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Impact of selective logging on genetic composition and demographic structure of four tropical tree species

Degen B., Blanc L., Caron H., Maggia L., Kremer A., Gourlet-Fleury S.. 2006. Biological Conservation, 131 : p. 386-401.

DOI: 10.1016/j.biocon.2006.02.014

Over-exploitation and fragmentation are serious problems for tropical forests. Most sustainable forest management practices avoid clear-cuts and apply selective logging systems focused on a few commercial species. We applied a simulation model to estimate the impact of such selective logging scenarios on the genetic diversity and demography of four tropical tree species from French Guiana. The simulations used data on genetic and demographic composition, growth, phenology and pollen and seed dispersal obtained for Dicorynia guianensis, Sextonia rubra, Symphonia globulifera and Vouacapoua americana at the experimental site in Paracou. Whereas Symphonia globulifera serves as a model for a species with low logging pressure, the other three species represent the most exploited tree species in French Guiana. In simulations with moderate logging, typical for French Guiana, with large cutting diameter (>60 cm diameter) and long cutting cycles (65 years), the two species V. americana and Sextonia rubra were not able to recover their initial stock at the end of the rotation period, with a large decrease in the number of individuals and in basal area. Under a more intensive logging system (cutting diameter >45 cm diameter, cutting cycles of 30 years) that is common practice in the Brazilian Amazon, only Symphonia globulifera showed no negative impact. Generally, the differences between the genetic parameters in the control scenarios without logging and the logging scenarios were surprisingly small. The main reasons for this were the overlapping of generations and the effective dispersal ability of gene vectors in all species, which guarantee relative homogeneity of the genetic structure in different age classes. Nevertheless, decreasing the population size by logging reduced the number of genotypes and caused higher genetic distances between the original population and the population at the end of the logging cycles. Sensitivity analysis showed that genetic changes in the logging scenarios were principally determined by the growth, densities and cutting diameter of each species, and only to a very small extent by the reproductive system including factors such as pollen and seed dispersal and flowering phenology.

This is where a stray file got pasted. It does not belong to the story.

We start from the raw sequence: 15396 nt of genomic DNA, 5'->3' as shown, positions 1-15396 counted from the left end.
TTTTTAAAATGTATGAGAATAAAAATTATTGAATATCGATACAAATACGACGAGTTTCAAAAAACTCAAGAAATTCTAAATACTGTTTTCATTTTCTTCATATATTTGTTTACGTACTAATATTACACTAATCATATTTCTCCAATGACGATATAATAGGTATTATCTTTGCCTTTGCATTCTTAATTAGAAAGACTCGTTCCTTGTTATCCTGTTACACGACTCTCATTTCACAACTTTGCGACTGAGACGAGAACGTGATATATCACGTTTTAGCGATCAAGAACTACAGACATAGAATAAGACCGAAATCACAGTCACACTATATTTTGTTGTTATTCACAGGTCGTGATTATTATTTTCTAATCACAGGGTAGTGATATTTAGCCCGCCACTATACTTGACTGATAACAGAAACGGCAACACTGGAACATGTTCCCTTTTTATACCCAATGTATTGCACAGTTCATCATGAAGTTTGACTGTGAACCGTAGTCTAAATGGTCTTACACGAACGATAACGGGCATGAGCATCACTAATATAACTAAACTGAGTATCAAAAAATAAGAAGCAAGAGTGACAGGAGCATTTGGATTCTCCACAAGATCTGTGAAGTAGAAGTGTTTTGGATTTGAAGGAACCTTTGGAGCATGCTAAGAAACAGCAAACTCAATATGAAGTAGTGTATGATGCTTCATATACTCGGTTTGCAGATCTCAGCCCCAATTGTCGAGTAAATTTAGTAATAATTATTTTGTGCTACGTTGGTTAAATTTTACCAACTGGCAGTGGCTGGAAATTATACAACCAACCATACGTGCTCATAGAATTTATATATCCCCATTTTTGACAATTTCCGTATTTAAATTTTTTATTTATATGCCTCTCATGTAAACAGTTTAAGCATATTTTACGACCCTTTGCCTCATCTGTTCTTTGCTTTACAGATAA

Mots-clés : abattage d'arbres; biodiversité; phénologie; composition botanique; dissémination des graines; variation génétique

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